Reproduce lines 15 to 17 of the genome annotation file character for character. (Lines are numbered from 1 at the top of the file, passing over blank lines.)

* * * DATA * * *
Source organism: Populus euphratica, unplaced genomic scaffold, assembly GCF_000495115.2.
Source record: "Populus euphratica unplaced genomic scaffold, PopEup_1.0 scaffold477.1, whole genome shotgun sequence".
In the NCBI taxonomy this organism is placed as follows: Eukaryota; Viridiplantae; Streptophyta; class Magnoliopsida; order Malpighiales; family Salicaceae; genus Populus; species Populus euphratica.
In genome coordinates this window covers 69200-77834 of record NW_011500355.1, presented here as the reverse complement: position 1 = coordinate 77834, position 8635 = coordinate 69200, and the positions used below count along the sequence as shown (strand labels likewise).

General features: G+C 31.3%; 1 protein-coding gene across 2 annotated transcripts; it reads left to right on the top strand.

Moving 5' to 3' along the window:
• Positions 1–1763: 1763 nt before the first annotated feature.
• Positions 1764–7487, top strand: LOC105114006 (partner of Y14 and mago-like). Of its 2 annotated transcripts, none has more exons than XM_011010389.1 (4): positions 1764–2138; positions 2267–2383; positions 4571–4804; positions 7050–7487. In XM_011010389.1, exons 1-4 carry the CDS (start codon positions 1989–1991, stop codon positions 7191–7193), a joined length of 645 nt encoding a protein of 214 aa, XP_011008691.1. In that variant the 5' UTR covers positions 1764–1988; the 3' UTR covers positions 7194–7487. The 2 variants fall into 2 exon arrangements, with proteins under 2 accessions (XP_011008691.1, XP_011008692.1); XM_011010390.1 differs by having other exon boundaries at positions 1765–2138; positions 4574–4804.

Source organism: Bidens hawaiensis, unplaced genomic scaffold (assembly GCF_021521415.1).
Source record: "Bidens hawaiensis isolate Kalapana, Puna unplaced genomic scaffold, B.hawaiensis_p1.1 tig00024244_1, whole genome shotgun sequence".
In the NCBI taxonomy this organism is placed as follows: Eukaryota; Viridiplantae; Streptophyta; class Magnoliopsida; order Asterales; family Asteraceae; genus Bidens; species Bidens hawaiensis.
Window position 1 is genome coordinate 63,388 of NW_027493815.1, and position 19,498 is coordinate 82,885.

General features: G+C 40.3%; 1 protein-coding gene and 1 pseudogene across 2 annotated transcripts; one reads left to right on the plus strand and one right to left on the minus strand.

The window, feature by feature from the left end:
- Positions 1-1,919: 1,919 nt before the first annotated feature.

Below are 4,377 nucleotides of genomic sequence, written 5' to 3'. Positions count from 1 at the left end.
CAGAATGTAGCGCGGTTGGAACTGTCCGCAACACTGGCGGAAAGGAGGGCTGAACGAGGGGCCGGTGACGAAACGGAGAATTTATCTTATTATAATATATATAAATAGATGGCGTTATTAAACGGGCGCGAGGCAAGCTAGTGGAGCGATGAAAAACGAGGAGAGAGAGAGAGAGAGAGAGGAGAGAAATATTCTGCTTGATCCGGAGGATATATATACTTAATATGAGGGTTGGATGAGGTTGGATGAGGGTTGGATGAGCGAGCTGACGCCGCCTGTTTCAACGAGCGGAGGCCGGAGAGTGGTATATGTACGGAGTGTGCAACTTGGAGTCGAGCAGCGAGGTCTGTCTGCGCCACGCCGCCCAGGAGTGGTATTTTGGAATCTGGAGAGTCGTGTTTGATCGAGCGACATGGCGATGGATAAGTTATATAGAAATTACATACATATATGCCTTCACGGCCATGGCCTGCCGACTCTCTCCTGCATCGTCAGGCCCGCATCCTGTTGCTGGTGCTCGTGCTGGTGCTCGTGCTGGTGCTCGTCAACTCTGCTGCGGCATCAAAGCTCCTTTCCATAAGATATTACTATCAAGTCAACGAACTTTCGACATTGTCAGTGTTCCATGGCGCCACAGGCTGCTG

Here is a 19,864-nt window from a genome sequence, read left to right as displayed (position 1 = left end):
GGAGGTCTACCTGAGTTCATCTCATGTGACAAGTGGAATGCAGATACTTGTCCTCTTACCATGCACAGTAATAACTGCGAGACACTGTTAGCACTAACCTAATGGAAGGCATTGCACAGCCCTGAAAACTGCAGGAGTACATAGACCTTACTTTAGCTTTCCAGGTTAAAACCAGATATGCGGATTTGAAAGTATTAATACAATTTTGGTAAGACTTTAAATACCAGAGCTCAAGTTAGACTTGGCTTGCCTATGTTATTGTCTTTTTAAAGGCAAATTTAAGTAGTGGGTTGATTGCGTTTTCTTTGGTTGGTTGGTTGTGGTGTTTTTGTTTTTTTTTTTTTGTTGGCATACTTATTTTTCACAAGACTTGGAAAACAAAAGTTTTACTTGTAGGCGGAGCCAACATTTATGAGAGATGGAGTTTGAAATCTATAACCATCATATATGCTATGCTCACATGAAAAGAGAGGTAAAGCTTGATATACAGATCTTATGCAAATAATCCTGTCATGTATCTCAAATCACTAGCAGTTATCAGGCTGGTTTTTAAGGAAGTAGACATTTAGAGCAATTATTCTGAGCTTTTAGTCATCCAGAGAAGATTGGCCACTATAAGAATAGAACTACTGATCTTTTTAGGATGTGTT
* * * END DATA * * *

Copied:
- Positions 1-1,919: 1,919 nt before the first annotated feature.

Below are 4,377 nucleotides of genomic sequence, written 5' to 3'. Positions count from 1 at the left end.
CAGAATGTAGCGCGGTTGGAACTGTCCGCAACACTGGCGGAAAGGAGGGCTGAACGAGGGGCCGGTGACGAAACGGAGAATTTATCTTATTATAATATATATAAATAGATGGCGTTATTAAACGGGCGCGAGGCAAGCTAGTGGAGCGATGAAAAACGAGGAGAGAGAGAGAGAGAGAGAGGAGAGAAATATTCTGCTTGATCCGGAGGATATATATACTTAATATGAGGGTTGGATGAGGTTGGATGAGGGTTGGATGAGCGAGCTGACGCCGCCTGTTTCAACGAGCGGAGGCCGGAGAGTGGTATATGTACGGAGTGTGCAACTTGGAGTCGAGCAGCGAGGTCTGTCTGCGCCACGCCGCCCAGGAGTGGTATTTTGGAATCTGGAGAGTCGTGTTTGATCGAGCGACATGGCGATGGATAAGTTATATAGAAATTACATACATATATGCCTTCACGGCCATGGCCTGCCGACTCTCTCCTGCATCGTCAGGCCCGCATCCTGTTGCTGGTGCTCGTGCTGGTGCTCGTGCTGGTGCTCGTCAACTCTGCTGCGGCATCAAAGCTCCTTTCCATAAGATATTACTATCAAGTCAACGAACTTTCGACATTGTCAGTGTTCCATGGCGCCACAGGCTGCTG